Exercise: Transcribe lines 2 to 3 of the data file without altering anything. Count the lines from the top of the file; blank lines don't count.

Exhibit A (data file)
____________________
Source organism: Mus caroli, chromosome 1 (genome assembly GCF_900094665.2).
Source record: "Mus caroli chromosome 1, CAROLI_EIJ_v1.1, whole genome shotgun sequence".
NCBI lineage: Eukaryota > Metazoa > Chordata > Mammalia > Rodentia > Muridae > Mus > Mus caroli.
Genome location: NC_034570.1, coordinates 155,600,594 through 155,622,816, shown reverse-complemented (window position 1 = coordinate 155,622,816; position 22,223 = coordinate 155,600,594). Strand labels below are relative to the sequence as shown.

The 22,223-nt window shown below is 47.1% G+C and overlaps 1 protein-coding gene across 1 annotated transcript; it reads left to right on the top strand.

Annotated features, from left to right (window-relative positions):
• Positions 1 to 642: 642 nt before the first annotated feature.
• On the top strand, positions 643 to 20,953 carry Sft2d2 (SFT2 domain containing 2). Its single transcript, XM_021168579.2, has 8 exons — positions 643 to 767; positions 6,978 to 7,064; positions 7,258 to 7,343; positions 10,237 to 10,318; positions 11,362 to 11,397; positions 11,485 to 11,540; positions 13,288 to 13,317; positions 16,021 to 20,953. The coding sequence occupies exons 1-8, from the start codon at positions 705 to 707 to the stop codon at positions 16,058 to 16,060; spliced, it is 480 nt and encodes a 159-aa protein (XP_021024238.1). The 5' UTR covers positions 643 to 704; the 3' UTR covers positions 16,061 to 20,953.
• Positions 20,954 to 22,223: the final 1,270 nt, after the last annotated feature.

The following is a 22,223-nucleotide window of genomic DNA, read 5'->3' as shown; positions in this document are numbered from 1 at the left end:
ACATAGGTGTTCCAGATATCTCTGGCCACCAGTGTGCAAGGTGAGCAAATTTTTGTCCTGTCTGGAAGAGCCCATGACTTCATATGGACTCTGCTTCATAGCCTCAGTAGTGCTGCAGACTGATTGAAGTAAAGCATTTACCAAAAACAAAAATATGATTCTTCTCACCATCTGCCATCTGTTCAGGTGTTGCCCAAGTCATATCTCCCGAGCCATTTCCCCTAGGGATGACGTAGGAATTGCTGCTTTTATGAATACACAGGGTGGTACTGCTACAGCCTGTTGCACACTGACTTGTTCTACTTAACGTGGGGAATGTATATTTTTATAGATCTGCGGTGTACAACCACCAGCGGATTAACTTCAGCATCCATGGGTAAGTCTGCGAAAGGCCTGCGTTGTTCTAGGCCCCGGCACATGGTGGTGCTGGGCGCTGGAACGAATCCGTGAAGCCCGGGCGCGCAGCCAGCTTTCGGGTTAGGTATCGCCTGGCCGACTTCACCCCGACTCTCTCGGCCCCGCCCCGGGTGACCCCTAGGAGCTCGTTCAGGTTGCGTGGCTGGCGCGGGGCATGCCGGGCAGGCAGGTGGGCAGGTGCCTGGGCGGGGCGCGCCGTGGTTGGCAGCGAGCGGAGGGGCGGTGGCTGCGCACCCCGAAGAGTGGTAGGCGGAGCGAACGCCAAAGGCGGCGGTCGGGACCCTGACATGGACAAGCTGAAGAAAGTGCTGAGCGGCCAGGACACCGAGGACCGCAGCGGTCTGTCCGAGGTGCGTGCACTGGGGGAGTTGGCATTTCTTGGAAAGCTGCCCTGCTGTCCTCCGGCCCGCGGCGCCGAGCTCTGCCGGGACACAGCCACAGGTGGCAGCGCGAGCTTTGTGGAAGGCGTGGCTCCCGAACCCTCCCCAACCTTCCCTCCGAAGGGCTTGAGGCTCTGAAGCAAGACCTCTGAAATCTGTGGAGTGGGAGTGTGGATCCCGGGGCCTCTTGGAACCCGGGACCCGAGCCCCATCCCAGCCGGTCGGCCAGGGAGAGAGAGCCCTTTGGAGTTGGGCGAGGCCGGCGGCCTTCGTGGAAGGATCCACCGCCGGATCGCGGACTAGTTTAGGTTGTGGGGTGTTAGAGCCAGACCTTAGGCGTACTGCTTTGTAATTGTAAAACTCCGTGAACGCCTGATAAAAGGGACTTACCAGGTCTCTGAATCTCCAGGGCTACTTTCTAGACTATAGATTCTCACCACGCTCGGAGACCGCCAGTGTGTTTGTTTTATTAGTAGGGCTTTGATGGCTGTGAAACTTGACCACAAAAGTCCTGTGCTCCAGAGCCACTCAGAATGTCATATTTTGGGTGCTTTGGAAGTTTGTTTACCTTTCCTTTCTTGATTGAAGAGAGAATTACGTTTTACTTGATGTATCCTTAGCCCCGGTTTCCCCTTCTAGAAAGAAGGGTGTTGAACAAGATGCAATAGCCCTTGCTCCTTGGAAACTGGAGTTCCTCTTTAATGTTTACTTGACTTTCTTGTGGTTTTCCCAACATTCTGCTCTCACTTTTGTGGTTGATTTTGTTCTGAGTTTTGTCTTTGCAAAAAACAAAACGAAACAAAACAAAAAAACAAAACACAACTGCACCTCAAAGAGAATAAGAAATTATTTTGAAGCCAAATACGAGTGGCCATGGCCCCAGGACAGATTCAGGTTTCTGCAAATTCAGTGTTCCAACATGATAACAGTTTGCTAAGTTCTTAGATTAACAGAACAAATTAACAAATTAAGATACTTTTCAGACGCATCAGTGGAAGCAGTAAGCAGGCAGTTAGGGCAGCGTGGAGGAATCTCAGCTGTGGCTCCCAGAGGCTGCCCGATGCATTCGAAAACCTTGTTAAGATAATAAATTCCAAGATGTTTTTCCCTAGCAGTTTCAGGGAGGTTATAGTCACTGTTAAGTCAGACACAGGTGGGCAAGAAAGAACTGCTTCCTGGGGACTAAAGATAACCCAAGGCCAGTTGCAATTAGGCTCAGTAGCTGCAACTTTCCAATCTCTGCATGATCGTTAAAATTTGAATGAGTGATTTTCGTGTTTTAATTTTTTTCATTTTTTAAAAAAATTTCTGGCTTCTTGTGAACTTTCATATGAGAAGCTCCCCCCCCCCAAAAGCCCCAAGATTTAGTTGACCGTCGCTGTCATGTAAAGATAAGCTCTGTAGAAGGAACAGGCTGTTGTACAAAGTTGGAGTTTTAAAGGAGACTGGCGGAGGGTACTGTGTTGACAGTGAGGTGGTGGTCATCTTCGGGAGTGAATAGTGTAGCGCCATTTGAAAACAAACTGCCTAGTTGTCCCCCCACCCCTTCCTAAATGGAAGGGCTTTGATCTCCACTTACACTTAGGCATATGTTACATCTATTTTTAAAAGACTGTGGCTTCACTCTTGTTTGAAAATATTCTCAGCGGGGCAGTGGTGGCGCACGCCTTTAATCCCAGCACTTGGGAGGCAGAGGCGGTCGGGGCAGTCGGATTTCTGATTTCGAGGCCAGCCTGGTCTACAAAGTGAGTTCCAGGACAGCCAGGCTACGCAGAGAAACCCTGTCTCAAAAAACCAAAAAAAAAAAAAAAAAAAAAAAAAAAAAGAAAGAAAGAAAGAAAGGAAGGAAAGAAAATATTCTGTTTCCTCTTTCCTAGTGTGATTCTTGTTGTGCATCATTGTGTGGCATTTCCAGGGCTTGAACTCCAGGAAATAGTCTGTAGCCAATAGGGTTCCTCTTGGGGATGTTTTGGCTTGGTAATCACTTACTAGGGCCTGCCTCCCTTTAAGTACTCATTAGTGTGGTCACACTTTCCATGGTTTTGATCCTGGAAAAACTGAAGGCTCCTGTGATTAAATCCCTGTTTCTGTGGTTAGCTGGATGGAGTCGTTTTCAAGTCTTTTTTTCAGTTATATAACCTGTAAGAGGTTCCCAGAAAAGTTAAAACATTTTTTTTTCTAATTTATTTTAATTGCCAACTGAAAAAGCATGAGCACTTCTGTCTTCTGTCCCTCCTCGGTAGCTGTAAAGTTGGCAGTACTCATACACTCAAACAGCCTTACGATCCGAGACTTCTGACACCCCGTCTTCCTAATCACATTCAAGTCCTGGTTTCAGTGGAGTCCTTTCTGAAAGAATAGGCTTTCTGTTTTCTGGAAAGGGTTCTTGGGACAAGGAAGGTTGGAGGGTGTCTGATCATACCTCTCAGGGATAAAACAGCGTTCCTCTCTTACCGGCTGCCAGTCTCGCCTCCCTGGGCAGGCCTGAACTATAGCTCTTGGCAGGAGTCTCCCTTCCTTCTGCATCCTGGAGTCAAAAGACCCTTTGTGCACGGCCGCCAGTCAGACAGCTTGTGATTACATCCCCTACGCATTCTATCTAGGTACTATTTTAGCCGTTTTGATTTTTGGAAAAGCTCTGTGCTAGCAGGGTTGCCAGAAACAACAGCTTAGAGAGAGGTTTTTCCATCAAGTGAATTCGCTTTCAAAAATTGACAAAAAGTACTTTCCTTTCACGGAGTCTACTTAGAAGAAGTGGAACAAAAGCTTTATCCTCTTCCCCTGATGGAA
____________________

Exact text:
Source record: "Mus caroli chromosome 1, CAROLI_EIJ_v1.1, whole genome shotgun sequence".
NCBI lineage: Eukaryota > Metazoa > Chordata > Mammalia > Rodentia > Muridae > Mus > Mus caroli.